I start Fires. On Purpose.

By     Sep 18, 2014
Creative Community Fellow

Sara Greer

Now that the festival season is winding down and the mornings are a little chillier than the day before, I have the time to re-focus on my Fellowship proposal, Everybody Park Project. Back in April, before

 

  • my department creatively placed the highest number of camps and art in our ten year history,
  • working 50 hours of security, ticketing and traffic control during my vacation,
  • Impact House took place,
  • I knew about the NAS Fellowship,

 

I was invited to attend the Global Leadership Conference by the organization I have worked with for two years, Burning Man Portland. This was such an honor.

 

I was invited moments after it had first occurred to me that this thing called "Leadership", well, I had been doing that for years without thinking of it that way. When something needed to happen but was not happening, I would step up and lead, often reluctantly. Considering how long I had been playing leadership roles, the sudden realization followed directly by the GLC invite, felt like kudos for finally recognizing a path in my life.

 

The gift I received? An intense, powerful glimpse into what our world looks like when we command ourselves to ignore constraint, or allow ourselves to grow from it instead. Insight on what the world could look like, if it were a little bit more like TTITD, Burning Man.

 

The GLC is held yearly in San Francisco and Oakland, centered in and near the Burning Man headquarters in the Mission District. HQ is pretty much the coolest office you may ever encounter, which, of course, was a surprise to no one. Regional representatives from across the nation and around the globe came together to teach and listen, to share their exciting adventures, bisecting the divide between our chosen default cities and Burning Man culture.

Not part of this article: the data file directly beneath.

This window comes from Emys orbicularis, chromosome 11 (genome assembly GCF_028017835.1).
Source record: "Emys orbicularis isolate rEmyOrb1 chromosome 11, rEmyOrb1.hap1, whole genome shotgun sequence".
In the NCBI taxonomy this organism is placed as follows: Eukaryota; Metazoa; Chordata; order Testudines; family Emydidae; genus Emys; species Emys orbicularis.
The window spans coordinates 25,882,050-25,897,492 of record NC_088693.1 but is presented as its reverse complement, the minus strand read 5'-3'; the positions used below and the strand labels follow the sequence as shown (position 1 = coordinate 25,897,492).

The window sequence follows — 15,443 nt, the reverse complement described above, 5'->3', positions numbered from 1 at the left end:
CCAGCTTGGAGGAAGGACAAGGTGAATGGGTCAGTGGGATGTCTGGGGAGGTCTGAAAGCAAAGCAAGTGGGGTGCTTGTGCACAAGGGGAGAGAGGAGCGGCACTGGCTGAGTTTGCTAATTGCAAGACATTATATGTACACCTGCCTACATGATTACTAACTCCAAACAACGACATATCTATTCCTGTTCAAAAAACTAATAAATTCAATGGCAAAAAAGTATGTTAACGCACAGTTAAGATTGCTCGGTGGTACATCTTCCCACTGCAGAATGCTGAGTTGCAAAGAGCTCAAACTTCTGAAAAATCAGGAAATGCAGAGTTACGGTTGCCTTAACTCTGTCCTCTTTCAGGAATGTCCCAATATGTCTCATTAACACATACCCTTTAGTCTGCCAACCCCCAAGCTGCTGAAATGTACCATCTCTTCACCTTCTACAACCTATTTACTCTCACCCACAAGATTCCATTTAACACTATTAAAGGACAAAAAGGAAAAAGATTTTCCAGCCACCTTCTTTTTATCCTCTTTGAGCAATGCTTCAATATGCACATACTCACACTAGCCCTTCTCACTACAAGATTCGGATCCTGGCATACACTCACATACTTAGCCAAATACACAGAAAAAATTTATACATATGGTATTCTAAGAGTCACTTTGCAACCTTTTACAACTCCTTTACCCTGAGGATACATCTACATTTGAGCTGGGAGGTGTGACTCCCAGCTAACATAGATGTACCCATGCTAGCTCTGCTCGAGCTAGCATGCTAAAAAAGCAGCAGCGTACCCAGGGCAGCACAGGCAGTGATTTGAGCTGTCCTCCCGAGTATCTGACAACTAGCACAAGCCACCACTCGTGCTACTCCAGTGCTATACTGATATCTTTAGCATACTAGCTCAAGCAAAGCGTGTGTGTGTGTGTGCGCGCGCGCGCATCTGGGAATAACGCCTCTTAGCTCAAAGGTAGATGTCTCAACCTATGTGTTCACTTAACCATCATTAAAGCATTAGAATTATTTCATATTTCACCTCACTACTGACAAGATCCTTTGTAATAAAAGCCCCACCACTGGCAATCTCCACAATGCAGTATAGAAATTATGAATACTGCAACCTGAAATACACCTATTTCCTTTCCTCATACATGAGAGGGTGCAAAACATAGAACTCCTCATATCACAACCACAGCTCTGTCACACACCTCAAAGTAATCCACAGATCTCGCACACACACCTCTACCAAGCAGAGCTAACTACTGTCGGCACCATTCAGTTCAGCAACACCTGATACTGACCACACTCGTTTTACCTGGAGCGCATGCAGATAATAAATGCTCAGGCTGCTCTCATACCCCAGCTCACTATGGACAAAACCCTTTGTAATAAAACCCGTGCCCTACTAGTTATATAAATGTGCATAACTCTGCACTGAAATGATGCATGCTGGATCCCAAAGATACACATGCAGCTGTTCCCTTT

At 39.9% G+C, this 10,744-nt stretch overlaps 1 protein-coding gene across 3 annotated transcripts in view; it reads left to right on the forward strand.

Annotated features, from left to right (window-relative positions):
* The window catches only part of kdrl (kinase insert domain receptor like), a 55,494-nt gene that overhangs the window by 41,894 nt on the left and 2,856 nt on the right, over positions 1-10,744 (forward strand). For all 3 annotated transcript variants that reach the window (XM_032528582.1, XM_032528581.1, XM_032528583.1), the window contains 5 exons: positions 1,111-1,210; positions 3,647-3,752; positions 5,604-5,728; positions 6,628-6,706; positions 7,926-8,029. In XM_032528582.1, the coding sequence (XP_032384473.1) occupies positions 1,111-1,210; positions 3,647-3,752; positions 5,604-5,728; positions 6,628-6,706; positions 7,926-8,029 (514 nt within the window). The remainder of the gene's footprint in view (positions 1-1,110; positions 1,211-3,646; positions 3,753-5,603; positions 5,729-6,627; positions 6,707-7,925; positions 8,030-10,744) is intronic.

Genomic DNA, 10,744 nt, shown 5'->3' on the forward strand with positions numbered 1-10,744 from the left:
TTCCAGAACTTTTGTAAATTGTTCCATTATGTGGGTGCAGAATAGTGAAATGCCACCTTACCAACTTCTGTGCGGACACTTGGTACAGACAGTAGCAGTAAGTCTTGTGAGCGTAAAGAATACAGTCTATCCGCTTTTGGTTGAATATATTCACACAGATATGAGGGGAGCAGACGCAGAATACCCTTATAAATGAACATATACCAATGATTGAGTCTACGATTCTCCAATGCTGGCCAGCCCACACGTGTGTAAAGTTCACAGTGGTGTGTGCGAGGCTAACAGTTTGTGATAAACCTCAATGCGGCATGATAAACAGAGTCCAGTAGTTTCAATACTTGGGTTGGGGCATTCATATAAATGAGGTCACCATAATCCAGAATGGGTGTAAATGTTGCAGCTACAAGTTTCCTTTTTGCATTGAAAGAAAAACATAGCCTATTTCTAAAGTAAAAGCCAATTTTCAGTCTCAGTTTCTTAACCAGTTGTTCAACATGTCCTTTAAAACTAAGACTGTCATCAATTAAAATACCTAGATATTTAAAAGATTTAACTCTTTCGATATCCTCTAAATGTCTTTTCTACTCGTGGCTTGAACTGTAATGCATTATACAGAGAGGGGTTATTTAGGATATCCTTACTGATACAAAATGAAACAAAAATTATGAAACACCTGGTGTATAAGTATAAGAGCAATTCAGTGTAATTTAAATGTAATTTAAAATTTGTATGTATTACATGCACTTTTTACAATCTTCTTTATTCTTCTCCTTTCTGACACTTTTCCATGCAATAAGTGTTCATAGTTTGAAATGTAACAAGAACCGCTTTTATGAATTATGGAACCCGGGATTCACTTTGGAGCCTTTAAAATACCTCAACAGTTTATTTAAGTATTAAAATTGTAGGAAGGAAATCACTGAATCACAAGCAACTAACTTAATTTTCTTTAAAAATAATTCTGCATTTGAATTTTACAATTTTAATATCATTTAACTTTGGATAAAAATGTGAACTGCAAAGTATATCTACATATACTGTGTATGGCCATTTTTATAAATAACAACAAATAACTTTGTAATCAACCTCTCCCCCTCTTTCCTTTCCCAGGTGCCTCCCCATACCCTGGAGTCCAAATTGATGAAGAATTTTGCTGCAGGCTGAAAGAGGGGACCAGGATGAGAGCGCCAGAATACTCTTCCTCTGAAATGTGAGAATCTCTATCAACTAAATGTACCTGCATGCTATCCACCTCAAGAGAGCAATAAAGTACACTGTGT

We heard from Hippy Tim of Christchurch, New Zealand. After Earthquakes leveled most of his city in 2011, he lead the charge to create a Temple from the ruins. The Community at first scorned the project but eventually accepted, mourned with and loved the Temple, as it went up in flames.

 

For people who had lost so much, choosing to release their sadness in flames, having that choice, may have provided much needed healing. Inspired by a city becoming ‘full of Burners’ who have never been to Burning Man, Tim believes we can "weave Burner culture into Civic Fabric" anywhere in the world.

 

We heard from Mumbles, who gave a charming if rushed five minute Ignite presentation on the science of Non-Violent Communication and Cognitive Linguistics. From the bits I grasped, it was fascinating. But my favorite aspect, besides him trooping on despite his nerves, was his off-the-cuff response to an audience question. He said, "Non-violent communication almost saved my last three relationships." The audience moaned and giggled sympathetically.

 
His admission, that ideals fail but we keep attempting to live them anyway, sounded familiar to those of us pursuing these strange careers in the arts, carnivals, event management, manifesto creation, education, perception shifting, construction, bureaucracy, hospitality, parade leadership and the like.

 
On a personal level, it was a reminder that some people work as hard as I do to maintain, nurture and explore their relationships. It was a reminder that the passion for working on love knows no limits, if we place no limitations upon love.
We heard from Marian Goodall, one of the original Founders and CEO of Burning Man Project. She called out the majority of the representatives of Burning Man as Introverts, reminding everyone that those of us with big ideas, don't always have loud voices and shiny presentations. We participate in what is perceived as an Extroverted event but the numbers of Introverts behind the velvet curtain, making the event happen, is very high. She used the term “Servant Leaders” for the type of work we sometimes do. We serve those we “lead”.